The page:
As part of my travels, I get to sample wines that are considered best of breed by the airlines. This particular week at the Canberra Qantas Business lounge, a Shiraz from Seppelt features young Australian wine is a limited release from the famous South Australian winery Wynns.
As this was a whirlwind trip through the business lounge, so is this a whirlwind tasting session. I had a number of other wines to choose from but the main reason for choosing the Seppelt is that is was being matched with their dinner.
Initially on smelling this release, I’m reminded of freshly cut grass, a hint of mint and exotic spices. It’s a very unique nose that leads an acidic palate from this young Shiraz. Earth and chocolate come to mind on tasting – probably influenced by the accompanying white chocolate dessert!
The Shiraz was presented as a matching wine with the Ploughman platter offered in the business lounge. An antipasto platter with some dry crackers. A good match, and shows what you can do with this wine. Friends, fine snacks and a fine Australian shiraz.
The Seppelt Victorian Website has details on this range of wines.
My degustation of the Tuscan wines at Le Cantine began with the white wine tasting room, the “Sala Vini Bianchi”. Upon entry, the main tasting machine presents eight tuscan whites.
My eyes were drawn to the unique label on one particular bottle, and this lead me to the first tasting of this Italian series. The Cappella Sant’Andrea Vernaccia di San Gimignano. The name of this wine comes from the grape variety, Vernaccia.
Cappella Sant’Andrea is a small family run farm near to the medieval city of San Gimignano. Their vineyard is organically cultivated and they harvest all their grapes manually.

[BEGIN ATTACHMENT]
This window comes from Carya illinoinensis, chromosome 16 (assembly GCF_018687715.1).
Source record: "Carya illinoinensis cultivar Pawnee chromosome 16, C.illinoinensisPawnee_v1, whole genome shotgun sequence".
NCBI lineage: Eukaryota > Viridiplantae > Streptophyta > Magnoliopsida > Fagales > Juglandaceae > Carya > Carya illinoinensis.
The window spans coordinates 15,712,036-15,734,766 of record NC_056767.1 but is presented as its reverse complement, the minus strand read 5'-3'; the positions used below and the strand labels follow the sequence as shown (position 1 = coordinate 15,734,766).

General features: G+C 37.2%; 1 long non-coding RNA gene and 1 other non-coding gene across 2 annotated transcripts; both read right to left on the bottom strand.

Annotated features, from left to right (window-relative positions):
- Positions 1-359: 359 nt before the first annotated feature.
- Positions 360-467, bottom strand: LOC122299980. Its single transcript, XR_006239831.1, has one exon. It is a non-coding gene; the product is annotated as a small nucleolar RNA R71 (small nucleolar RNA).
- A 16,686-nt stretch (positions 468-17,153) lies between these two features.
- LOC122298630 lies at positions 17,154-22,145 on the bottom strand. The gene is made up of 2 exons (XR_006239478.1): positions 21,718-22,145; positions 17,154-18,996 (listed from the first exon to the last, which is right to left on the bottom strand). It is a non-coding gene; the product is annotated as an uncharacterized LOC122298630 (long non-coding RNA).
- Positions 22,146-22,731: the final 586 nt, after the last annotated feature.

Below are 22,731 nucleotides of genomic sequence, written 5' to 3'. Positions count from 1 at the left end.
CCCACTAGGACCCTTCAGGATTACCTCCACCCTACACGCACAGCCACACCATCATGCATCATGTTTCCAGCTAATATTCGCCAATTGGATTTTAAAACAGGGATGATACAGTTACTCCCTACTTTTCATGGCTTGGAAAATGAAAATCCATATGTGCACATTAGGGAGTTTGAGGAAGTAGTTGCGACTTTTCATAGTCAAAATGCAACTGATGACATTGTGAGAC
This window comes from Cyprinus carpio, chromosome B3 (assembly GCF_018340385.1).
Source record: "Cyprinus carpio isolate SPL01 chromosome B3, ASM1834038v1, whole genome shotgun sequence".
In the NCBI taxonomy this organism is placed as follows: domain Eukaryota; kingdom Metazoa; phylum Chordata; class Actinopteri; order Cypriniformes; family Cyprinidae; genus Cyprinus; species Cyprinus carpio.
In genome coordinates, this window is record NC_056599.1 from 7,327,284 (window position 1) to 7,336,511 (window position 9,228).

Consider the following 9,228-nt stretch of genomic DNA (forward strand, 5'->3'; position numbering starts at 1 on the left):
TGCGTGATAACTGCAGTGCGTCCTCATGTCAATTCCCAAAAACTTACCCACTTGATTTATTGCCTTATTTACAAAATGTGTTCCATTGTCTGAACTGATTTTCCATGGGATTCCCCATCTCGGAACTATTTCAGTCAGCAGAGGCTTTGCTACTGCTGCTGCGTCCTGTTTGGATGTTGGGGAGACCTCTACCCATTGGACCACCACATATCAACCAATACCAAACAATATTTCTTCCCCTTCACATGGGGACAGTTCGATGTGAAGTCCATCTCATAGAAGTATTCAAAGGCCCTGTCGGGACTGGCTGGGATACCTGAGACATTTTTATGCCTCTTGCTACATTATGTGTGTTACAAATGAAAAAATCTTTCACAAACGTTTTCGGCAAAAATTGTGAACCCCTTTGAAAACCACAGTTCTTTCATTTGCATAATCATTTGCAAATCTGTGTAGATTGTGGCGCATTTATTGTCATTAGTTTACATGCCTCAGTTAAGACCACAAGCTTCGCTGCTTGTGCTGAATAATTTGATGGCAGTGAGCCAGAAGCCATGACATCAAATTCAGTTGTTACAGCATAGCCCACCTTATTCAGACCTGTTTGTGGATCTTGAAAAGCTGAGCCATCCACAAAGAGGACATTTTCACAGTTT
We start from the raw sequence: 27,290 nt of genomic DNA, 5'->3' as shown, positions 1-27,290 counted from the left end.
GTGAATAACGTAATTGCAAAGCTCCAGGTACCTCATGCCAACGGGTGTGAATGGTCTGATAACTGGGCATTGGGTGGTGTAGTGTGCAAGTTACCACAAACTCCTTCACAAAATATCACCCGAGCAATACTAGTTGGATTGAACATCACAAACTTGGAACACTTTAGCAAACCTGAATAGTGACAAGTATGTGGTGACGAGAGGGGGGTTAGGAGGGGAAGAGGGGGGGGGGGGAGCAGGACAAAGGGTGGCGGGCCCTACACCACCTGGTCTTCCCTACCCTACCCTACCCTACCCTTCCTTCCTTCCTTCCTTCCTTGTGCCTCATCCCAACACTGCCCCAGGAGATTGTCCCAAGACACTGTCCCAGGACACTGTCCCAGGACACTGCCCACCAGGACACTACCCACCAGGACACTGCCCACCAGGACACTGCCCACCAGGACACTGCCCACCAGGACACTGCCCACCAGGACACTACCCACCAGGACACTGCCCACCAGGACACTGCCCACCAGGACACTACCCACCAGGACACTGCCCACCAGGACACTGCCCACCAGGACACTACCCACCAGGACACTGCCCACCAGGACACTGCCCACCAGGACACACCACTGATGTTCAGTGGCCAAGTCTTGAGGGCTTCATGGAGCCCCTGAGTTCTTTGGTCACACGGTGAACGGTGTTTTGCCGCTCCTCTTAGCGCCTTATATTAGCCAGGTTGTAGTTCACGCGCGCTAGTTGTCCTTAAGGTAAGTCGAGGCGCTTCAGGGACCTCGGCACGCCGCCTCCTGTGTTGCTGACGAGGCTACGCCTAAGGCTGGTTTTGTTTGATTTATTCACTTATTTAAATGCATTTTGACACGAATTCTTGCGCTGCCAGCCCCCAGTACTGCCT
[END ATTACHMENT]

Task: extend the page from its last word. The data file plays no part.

Having visited San Gimignano a few days earlier, it was apt that I try a wine that tied to my experiences of visiting this medieval town. The town stands out when travelling through Tuscany due to the high walls and multitudes of tower houses that can be seen from miles afar.
When I stood at the city walls, I was able to see all of the surrounding farms and vineyards, and took some fantastic photos that give a feel for the terroir of San Gimignano.
This is truly a town with character and age, and some fantastic wine history. I also ate some of the best Gelati in Italy there, but that’s another story.
The 2011 Vernaccia di San Gimignano is the first white wine from this small producer to receive the Denominazione di origine controllata (DOCG) mark of quality.
Much the same as the french appellation d’origine contrôlée (AOC) the DOCG has a notable difference in that labelled wines are analysed and tasted by government–licensed personnel before being bottled.
The bottles are also sealed with a numbered governmental seal across the cap or cork, which can be seen on the bottle in the tasting cabinet.
Getting down to the tasting, and I took a sample size of this white wine. The wine has a light yellow almost straw like colour, and as I started to smell this wine it first reminded me of a lot of young New Zealand white wines I’ve tried.
On the Nose was a large fruity bouquet conjuring up images of freshly cut melon and lemon zest. Leading into the tasting, I noted a highly acidic and young wine.
Tastes of kiwi fruit and fresh citrus were the main highlights. This was a perfect way to start out the Tuscan wine degustation experience in the heart of Chianti. For my degustation experience of the Vernaccia di San Gimignano I paid €0.50.
Notes from the vintner: Alcohol Content: 13% vol. Food and wine pairing: fish and shellfish. But it is also really good with white meat. Serve it at: 10° – 12° C.
Cappella Sant’ Andrea is online and has an english website with further details on their wines.